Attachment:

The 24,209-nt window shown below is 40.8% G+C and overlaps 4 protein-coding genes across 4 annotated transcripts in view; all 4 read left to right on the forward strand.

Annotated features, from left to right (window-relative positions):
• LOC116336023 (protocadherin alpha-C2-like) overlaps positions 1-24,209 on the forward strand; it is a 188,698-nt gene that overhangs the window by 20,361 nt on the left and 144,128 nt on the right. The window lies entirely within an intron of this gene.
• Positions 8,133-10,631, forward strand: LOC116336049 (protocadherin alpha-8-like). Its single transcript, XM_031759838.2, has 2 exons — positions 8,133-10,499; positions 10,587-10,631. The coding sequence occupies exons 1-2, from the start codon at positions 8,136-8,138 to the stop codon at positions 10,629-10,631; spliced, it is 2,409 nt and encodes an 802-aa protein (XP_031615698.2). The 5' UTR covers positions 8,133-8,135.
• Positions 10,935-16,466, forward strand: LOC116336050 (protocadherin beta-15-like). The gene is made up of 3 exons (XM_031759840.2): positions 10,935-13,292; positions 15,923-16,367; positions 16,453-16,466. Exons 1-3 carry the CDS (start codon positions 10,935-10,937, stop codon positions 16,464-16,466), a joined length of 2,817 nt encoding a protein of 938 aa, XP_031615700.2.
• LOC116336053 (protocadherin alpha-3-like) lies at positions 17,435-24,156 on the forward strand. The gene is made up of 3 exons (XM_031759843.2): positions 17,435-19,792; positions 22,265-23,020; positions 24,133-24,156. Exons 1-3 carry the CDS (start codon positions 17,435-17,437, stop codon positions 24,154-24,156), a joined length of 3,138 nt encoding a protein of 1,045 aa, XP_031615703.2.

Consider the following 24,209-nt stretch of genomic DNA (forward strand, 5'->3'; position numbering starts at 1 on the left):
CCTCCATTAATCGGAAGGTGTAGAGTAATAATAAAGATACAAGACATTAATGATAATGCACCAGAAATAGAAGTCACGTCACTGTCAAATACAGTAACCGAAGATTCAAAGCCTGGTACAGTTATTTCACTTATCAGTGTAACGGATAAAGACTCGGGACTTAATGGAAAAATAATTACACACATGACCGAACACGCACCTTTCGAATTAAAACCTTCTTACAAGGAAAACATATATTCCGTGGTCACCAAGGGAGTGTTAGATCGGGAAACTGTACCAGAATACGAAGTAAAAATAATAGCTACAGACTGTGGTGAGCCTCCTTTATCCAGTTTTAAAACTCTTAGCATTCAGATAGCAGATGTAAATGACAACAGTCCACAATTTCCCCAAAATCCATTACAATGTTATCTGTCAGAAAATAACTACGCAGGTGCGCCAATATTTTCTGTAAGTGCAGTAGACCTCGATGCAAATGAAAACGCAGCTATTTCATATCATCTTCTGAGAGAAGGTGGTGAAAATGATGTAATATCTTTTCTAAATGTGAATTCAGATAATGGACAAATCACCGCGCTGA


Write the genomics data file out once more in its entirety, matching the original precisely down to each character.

The 24,209-nt window shown below is 40.8% G+C and overlaps 4 protein-coding genes across 4 annotated transcripts in view; all 4 read left to right on the forward strand.

Annotated features, from left to right (window-relative positions):
• LOC116336023 (protocadherin alpha-C2-like) overlaps positions 1-24,209 on the forward strand; it is a 188,698-nt gene that overhangs the window by 20,361 nt on the left and 144,128 nt on the right. The window lies entirely within an intron of this gene.
• Positions 8,133-10,631, forward strand: LOC116336049 (protocadherin alpha-8-like). Its single transcript, XM_031759838.2, has 2 exons — positions 8,133-10,499; positions 10,587-10,631. The coding sequence occupies exons 1-2, from the start codon at positions 8,136-8,138 to the stop codon at positions 10,629-10,631; spliced, it is 2,409 nt and encodes an 802-aa protein (XP_031615698.2). The 5' UTR covers positions 8,133-8,135.
• Positions 10,935-16,466, forward strand: LOC116336050 (protocadherin beta-15-like). The gene is made up of 3 exons (XM_031759840.2): positions 10,935-13,292; positions 15,923-16,367; positions 16,453-16,466. Exons 1-3 carry the CDS (start codon positions 10,935-10,937, stop codon positions 16,464-16,466), a joined length of 2,817 nt encoding a protein of 938 aa, XP_031615700.2.
• LOC116336053 (protocadherin alpha-3-like) lies at positions 17,435-24,156 on the forward strand. The gene is made up of 3 exons (XM_031759843.2): positions 17,435-19,792; positions 22,265-23,020; positions 24,133-24,156. Exons 1-3 carry the CDS (start codon positions 17,435-17,437, stop codon positions 24,154-24,156), a joined length of 3,138 nt encoding a protein of 1,045 aa, XP_031615703.2.

Consider the following 24,209-nt stretch of genomic DNA (forward strand, 5'->3'; position numbering starts at 1 on the left):
CCTCCATTAATCGGAAGGTGTAGAGTAATAATAAAGATACAAGACATTAATGATAATGCACCAGAAATAGAAGTCACGTCACTGTCAAATACAGTAACCGAAGATTCAAAGCCTGGTACAGTTATTTCACTTATCAGTGTAACGGATAAAGACTCGGGACTTAATGGAAAAATAATTACACACATGACCGAACACGCACCTTTCGAATTAAAACCTTCTTACAAGGAAAACATATATTCCGTGGTCACCAAGGGAGTGTTAGATCGGGAAACTGTACCAGAATACGAAGTAAAAATAATAGCTACAGACTGTGGTGAGCCTCCTTTATCCAGTTTTAAAACTCTTAGCATTCAGATAGCAGATGTAAATGACAACAGTCCACAATTTCCCCAAAATCCATTACAATGTTATCTGTCAGAAAATAACTACGCAGGTGCGCCAATATTTTCTGTAAGTGCAGTAGACCTCGATGCAAATGAAAACGCAGCTATTTCATATCATCTTCTGAGAGAAGGTGGTGAAAATGATGTAATATCTTTTCTAAATGTGAATTCAGATAATGGACAAATCACCGCGCTGA